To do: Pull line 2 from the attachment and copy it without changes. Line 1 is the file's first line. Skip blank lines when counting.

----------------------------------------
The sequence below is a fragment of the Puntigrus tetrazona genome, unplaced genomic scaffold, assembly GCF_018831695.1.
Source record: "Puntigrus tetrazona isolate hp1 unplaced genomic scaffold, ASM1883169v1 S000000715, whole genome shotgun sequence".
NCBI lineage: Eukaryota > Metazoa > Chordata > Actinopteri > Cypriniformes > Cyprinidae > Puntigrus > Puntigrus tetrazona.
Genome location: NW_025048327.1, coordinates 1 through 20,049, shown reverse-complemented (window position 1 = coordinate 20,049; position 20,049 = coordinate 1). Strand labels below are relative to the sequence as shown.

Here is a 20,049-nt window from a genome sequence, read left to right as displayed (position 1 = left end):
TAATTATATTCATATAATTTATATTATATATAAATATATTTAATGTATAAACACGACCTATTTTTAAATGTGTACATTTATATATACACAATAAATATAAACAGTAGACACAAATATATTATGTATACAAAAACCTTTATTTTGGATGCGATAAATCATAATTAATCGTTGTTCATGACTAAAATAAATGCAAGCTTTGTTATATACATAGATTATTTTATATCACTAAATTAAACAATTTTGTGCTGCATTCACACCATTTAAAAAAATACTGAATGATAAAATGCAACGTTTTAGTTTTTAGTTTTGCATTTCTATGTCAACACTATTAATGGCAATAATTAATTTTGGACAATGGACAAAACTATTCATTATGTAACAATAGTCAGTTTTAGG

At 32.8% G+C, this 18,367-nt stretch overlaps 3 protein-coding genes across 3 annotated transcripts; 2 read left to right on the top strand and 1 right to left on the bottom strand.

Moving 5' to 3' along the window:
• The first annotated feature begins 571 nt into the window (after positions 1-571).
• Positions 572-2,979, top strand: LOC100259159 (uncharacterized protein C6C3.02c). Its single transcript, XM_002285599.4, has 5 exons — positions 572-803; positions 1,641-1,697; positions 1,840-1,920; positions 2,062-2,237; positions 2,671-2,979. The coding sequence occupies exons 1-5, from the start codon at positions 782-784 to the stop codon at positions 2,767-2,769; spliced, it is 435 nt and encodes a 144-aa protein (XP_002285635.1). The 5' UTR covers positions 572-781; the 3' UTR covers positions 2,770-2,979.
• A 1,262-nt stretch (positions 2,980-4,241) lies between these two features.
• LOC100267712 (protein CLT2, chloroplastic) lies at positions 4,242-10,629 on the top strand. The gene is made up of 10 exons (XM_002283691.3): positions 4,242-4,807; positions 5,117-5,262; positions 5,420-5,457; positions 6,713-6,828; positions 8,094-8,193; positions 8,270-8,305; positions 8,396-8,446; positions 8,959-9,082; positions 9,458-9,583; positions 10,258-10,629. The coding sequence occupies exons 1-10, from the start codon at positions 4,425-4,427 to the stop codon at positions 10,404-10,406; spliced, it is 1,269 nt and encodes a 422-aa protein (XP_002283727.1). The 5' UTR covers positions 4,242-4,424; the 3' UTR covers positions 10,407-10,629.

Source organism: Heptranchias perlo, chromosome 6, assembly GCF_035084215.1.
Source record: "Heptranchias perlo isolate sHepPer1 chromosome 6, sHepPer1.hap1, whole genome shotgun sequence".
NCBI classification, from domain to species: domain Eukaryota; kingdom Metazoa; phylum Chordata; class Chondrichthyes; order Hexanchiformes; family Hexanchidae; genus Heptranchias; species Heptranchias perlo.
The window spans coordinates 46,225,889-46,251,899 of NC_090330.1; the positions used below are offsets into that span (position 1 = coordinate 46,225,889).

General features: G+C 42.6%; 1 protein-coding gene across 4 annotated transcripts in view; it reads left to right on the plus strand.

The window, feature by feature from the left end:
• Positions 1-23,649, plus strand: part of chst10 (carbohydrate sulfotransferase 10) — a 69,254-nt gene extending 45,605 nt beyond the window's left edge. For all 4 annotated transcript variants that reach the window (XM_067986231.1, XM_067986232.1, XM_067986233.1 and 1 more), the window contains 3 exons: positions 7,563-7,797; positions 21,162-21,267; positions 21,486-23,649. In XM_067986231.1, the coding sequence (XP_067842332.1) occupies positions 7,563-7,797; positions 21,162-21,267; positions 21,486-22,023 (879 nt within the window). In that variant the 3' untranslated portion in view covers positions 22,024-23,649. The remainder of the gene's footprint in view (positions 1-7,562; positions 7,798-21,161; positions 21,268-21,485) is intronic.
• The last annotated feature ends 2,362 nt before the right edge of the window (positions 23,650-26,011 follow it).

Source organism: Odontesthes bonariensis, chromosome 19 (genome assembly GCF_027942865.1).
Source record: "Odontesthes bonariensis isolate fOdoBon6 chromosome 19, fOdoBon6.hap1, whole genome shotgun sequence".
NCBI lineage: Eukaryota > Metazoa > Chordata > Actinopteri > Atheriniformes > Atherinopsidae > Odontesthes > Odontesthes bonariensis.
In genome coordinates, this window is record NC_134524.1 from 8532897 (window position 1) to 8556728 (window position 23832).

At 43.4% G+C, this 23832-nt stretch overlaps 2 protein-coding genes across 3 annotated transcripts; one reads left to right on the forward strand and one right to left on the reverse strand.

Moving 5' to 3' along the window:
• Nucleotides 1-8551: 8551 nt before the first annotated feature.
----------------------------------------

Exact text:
Source record: "Puntigrus tetrazona isolate hp1 unplaced genomic scaffold, ASM1883169v1 S000000715, whole genome shotgun sequence".